Even before this got shipped, I worked on another task to ensure that a user can only create an article on hashnode if they have a blog. We wanted to push for content ownership here and unlock some capabilities that can only happen if the draft article is previewed on the user's domain (Support for custom widgets which we shipped recently for draft previews).
Overall, understanding the problem statement, executing it and tackling the edge cases was enjoyable while implementing this.
Worked on something that we couldn't ship to users
There are times when you might have spent working on something and even witnessed its completion but it couldn't go live due to a change of scope/priorities. This was a total revamp of one of our existing features where I got to collaborate with Sai Krishna Prasad Kandula where he did most of the heavy lifting. It was fun since we whiteboarded the flow diagrams along with possible edge cases and the executions. It started as a growth experiment but soon we realized that the scope was much broader but we managed to get it all working. The work is not discarded yet but it's also not made public to our users. Let's see when it sees the light of day 🤞.
The new WYSIWYG Editor Experience
I feel this is the highlight of my work at Hashnode in the past year. I collaborated with Girish Patil , Rajat Kapoor and Pritam Paul on this. As good as the editor migration experience was, this was a notch above. We solved for unknowns here and that makes a difference in the impact. There is so much to write about this but that would be better as a standalone blog article.
This was such a great experience. Met most of our team members finally and had a fun time with them at Phuket. Again, this could use another article. But here is a tweet by our PM Sumudu Siriwardana showing our happy faces:-
Alright in the last one, I am just photobombing and confused.
Few Bundled Things...
I like to debug issues. That's why I probably still try to solve stuff at Stack Overflow even though I am sure, ChatGPT will make me obsolete soon 🥲.
There are occasional bugs that as devs we have to solve and after solving the middleware bug which resulted in this article on our engineering blog, I faced another one where one of the drafts by a user crashed our article creation API (legacy) and also didn't let the user load that draft preview. It took me an entire day to figure out the problem here after even an hour of pair debugging with Girish Patil .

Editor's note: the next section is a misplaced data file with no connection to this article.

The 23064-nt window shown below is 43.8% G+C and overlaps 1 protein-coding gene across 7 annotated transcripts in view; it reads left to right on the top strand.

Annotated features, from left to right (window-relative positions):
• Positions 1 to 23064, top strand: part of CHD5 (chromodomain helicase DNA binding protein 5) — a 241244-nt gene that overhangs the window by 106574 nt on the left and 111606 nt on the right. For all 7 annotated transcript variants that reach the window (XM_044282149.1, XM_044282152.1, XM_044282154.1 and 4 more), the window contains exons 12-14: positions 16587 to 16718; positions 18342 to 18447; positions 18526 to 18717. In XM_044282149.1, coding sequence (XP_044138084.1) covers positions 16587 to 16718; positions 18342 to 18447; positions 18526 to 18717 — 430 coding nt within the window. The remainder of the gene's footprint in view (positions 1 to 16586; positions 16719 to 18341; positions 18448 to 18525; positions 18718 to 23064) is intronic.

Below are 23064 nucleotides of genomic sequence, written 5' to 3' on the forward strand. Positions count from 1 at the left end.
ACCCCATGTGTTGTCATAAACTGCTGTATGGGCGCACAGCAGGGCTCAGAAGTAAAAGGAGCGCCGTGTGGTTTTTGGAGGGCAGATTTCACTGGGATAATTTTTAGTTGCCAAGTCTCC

The solution to this problem was very straightforward but finding the cause was not. It was perplexing, to be honest.
But sometimes, digging deep into such perplexing behavior can give us better returns than our assumptions about the code.
Code reviews & Documentation
Besides debugging, code reviews form an important part of our dev routine and we are trying to solve for speeding up that process. As a startup, we have to move fast while making sure we don't break things. And I feel code reviews are that one point that decides a lot of it. To fasten up these reviews, I have penned down my experience in form of some guidelines we can follow as devs to ensure basic coverage for all relevant parameters before we raise a PR for review. So a code reviewer doesn't need to do the rework here.
Down the line, I hope we automate many parts of it and that the improved DX helps us move fast and confidently. Also, code reviews help me collaborate with more folks than I can if I just stick to writing code.
Being able to recruit for Hashnode is another experience I enjoy. We are welcoming a new engineer soon from those sets of interviews. Assessing candidates who are passionate about what they do and what they bring to the table is a constant learning in these interviews. So, I continue to look for folks who can help us scale Hashnode to the next level.
After completing 6 months at Hashnode, I scheduled calls with our co-founders to talk more about what my career aspirations look like and what their assessment of me is. I would like to thank my Dad here for pushing me to have these discussions. Due to those, I have a much cleaner vision of what moving forward one step ahead looks like for me.
Okay, last time I was boasting about my fitness routine but this time I gained 4.5 kgs back again after losing more than 10 kgs 6 months ago.
But before that, it's good I went on a trek with my friend and it turned out to be an impactful learning experience. We got featured here:-
It's been rare that I didn't have to collaborate with Sandeep and Syed Fazle Rahman on most of the things mentioned above. These two care deeply about what's being built and bring their own founder experience to solve problems with us. We sometimes find Sandeep building something as a side quest in a couple of hours/days and Fazle implementing a bunch of design changes that we didn't even know about. They are still builders at heart.
The experience of ownership, impact and collaboration has surely increased since I shared my last one and I see that as a win.
Thank you for your time :)